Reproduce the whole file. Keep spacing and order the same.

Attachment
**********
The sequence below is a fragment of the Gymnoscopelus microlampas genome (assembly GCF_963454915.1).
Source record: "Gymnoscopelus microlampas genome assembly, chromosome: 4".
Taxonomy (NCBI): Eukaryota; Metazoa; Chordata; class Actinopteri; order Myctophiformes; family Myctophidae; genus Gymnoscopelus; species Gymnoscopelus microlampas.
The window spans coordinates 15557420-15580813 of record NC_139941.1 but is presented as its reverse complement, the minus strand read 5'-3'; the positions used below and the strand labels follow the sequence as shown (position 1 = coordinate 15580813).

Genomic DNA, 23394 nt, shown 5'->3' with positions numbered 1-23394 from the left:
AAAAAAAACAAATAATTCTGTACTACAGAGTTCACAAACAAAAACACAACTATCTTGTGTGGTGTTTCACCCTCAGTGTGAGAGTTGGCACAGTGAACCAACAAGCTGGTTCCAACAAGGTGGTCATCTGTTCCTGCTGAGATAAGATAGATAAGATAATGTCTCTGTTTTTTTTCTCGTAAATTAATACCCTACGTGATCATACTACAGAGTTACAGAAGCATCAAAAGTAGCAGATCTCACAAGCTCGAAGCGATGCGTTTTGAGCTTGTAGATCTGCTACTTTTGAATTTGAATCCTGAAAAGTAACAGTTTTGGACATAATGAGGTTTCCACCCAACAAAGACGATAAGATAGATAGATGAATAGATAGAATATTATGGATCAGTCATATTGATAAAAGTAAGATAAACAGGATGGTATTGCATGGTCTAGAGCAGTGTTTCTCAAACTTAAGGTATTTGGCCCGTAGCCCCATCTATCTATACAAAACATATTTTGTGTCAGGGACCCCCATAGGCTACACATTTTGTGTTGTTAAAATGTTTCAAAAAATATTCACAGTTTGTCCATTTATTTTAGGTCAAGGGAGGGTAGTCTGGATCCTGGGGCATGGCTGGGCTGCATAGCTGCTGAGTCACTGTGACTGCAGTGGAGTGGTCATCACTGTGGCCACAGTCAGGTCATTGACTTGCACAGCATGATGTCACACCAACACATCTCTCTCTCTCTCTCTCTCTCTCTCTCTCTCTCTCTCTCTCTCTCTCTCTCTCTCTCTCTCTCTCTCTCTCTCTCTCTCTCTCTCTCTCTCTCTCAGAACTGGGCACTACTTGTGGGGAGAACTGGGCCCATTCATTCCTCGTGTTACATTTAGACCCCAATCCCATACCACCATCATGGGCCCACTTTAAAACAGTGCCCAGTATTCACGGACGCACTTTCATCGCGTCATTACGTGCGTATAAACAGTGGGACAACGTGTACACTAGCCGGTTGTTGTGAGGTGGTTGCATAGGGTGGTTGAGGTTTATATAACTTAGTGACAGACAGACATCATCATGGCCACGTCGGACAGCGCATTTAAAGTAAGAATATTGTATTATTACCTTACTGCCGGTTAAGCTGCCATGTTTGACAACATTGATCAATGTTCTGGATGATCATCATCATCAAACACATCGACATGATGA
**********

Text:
The sequence below is a fragment of the Gymnoscopelus microlampas genome (assembly GCF_963454915.1).
Source record: "Gymnoscopelus microlampas genome assembly, chromosome: 4".
Taxonomy (NCBI): Eukaryota; Metazoa; Chordata; class Actinopteri; order Myctophiformes; family Myctophidae; genus Gymnoscopelus; species Gymnoscopelus microlampas.
The window spans coordinates 15557420-15580813 of record NC_139941.1 but is presented as its reverse complement, the minus strand read 5'-3'; the positions used below and the strand labels follow the sequence as shown (position 1 = coordinate 15580813).

Genomic DNA, 23394 nt, shown 5'->3' with positions numbered 1-23394 from the left:
AAAAAAAACAAATAATTCTGTACTACAGAGTTCACAAACAAAAACACAACTATCTTGTGTGGTGTTTCACCCTCAGTGTGAGAGTTGGCACAGTGAACCAACAAGCTGGTTCCAACAAGGTGGTCATCTGTTCCTGCTGAGATAAGATAGATAAGATAATGTCTCTGTTTTTTTTCTCGTAAATTAATACCCTACGTGATCATACTACAGAGTTACAGAAGCATCAAAAGTAGCAGATCTCACAAGCTCGAAGCGATGCGTTTTGAGCTTGTAGATCTGCTACTTTTGAATTTGAATCCTGAAAAGTAACAGTTTTGGACATAATGAGGTTTCCACCCAACAAAGACGATAAGATAGATAGATGAATAGATAGAATATTATGGATCAGTCATATTGATAAAAGTAAGATAAACAGGATGGTATTGCATGGTCTAGAGCAGTGTTTCTCAAACTTAAGGTATTTGGCCCGTAGCCCCATCTATCTATACAAAACATATTTTGTGTCAGGGACCCCCATAGGCTACACATTTTGTGTTGTTAAAATGTTTCAAAAAATATTCACAGTTTGTCCATTTATTTTAGGTCAAGGGAGGGTAGTCTGGATCCTGGGGCATGGCTGGGCTGCATAGCTGCTGAGTCACTGTGACTGCAGTGGAGTGGTCATCACTGTGGCCACAGTCAGGTCATTGACTTGCACAGCATGATGTCACACCAACACATCTCTCTCTCTCTCTCTCTCTCTCTCTCTCTCTCTCTCTCTCTCTCTCTCTCTCTCTCTCTCTCTCTCTCTCTCTCTCTCTCTCTCTCTCTCTCTCAGAACTGGGCACTACTTGTGGGGAGAACTGGGCCCATTCATTCCTCGTGTTACATTTAGACCCCAATCCCATACCACCATCATGGGCCCACTTTAAAACAGTGCCCAGTATTCACGGACGCACTTTCATCGCGTCATTACGTGCGTATAAACAGTGGGACAACGTGTACACTAGCCGGTTGTTGTGAGGTGGTTGCATAGGGTGGTTGAGGTTTATATAACTTAGTGACAGACAGACATCATCATGGCCACGTCGGACAGCGCATTTAAAGTAAGAATATTGTATTATTACCTTACTGCCGGTTAAGCTGCCATGTTTGACAACATTGATCAATGTTCTGGATGATCATCATCATCAAACACATCGACATGATGA